Are we willing to accept evidence?

26th September 2020. Reading Time: 6 minutes Paranormal Investigation, Stuff paranormal investigators need to know, General. 1633 page views. 0 comments.

The description of a book I am reading sparked a train of thought that I felt compelled to write about. It asked, "if we are willing to take evidence of such often off-limits topics seriously". Does the backfire effect mean we will not accept this information?

I love to read and I love reading the thoughts and research of others.  It often inspires me on my own path and in many ways sparks new trains of thought.  I am currently reading Mind Beyond Brain: Buddhism, Science, and the Paranormal
by David E. Presti which is a really thought-provoking book by the way.  There was a particular line in the description of the book itself that really resonated with and made me think:

In Mind Beyond Brain, the neuroscientist David E. Presti, with the assistance of other distinguished researchers, explores how evidence for anomalous phenomena--such as near-death experiences, apparent memories of past lives, apparitions, experiences associated with death, and other so-called psi or paranormal phenomena, including telepathy, clairvoyance, and precognition--can influence the Buddhism-science conversation. Presti describes the extensive but frequently unacknowledged history of scientific investigation into these phenomena, demonstrating its relevance to questions about consciousness and reality. The new perspectives opened up, if we are willing to take evidence of such often off-limits topics seriously, offer significant challenges to dominant explanatory paradigms and raise the prospect that we may be poised for truly revolutionary developments in the scientific investigation of mind. 

Mind Beyond Brain: Buddhism, Science, and the Paranormal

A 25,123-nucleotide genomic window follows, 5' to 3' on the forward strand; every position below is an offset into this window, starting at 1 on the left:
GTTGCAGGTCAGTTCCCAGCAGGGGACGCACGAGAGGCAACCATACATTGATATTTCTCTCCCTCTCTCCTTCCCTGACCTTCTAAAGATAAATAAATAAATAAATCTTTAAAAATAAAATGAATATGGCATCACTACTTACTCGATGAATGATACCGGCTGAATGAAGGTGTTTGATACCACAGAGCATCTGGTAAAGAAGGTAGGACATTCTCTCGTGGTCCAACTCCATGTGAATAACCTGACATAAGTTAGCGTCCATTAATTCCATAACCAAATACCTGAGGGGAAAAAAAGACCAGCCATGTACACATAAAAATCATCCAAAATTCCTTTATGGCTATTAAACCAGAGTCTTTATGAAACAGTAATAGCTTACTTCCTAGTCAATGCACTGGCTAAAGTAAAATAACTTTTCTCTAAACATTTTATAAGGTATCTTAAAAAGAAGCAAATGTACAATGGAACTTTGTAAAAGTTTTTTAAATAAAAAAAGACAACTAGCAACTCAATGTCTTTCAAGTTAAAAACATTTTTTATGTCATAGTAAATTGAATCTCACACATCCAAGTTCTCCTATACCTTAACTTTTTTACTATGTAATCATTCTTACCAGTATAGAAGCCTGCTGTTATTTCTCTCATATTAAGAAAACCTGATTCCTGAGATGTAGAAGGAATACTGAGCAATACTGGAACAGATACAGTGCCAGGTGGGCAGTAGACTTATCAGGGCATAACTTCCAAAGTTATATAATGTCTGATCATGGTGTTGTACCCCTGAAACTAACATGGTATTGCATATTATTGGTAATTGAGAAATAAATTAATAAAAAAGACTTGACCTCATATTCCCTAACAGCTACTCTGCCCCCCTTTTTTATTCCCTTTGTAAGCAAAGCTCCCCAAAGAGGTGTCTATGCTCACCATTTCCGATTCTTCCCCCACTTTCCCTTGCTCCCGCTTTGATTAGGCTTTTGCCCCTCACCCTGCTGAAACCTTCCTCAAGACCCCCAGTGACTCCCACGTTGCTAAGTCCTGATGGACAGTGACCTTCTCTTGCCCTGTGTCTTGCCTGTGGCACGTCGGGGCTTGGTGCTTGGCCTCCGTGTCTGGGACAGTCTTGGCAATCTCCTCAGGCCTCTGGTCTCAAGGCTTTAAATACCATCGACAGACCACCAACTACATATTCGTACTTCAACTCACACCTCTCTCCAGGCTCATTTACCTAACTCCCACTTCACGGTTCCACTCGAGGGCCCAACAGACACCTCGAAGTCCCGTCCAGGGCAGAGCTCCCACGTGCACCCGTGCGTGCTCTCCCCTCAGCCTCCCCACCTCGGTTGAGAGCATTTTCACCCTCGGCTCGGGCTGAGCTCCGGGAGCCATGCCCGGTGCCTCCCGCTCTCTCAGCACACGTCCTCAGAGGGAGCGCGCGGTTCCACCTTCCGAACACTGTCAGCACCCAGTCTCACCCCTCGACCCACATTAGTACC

by David E. Presti

Herein lies the question.  Are we willing to accept evidence if it is contrary to what we believe?  Has it already been offered up but we are ignoring it or writing it off because it challenges what we think we know?  Now of course this is something that can work on both ends of the stick when it comes to the paranormal.  You can be offering evidence to a person that their photograph is not paranormal and they refuse to accept it.  You can be offering evidence to a person of something paranormal and they refuse to accept it.  Look at something like the flat Earth theory for example.  You can offer proof that the Earth is indeed round, but they choose to not accept this and write it off as propaganda as they know the 'absolute truth'.  They are not delusional as some people may imply as mentally they are very sound, however, they are in a form of denial and by presenting this evidence, you are in some ways making their belief stronger.  It is what is called 'The Backfire Effect'.

The backfire effect

Once something is added to your collection of beliefs, you protect it from harm. You do this instinctively and unconsciously when confronted with attitude-inconsistent information. Just as confirmation bias shields you when you actively seek information, the backfire effect defends you when the information seeks you, when it blindsides you. Coming or going, you stick to your beliefs instead of questioning them. When someone tries to correct you, tries to dilute your misconceptions, it backfires and strengthens those misconceptions instead. Over time, the backfire effect makes you less skeptical of those things that allow you to continue seeing your beliefs and attitudes as true and proper.

David McRaney

 You Are Now Less Dumb: How to Conquer Mob Mentality, How to Buy Happiness, and All the Other Ways to Outsmart Yourself  2013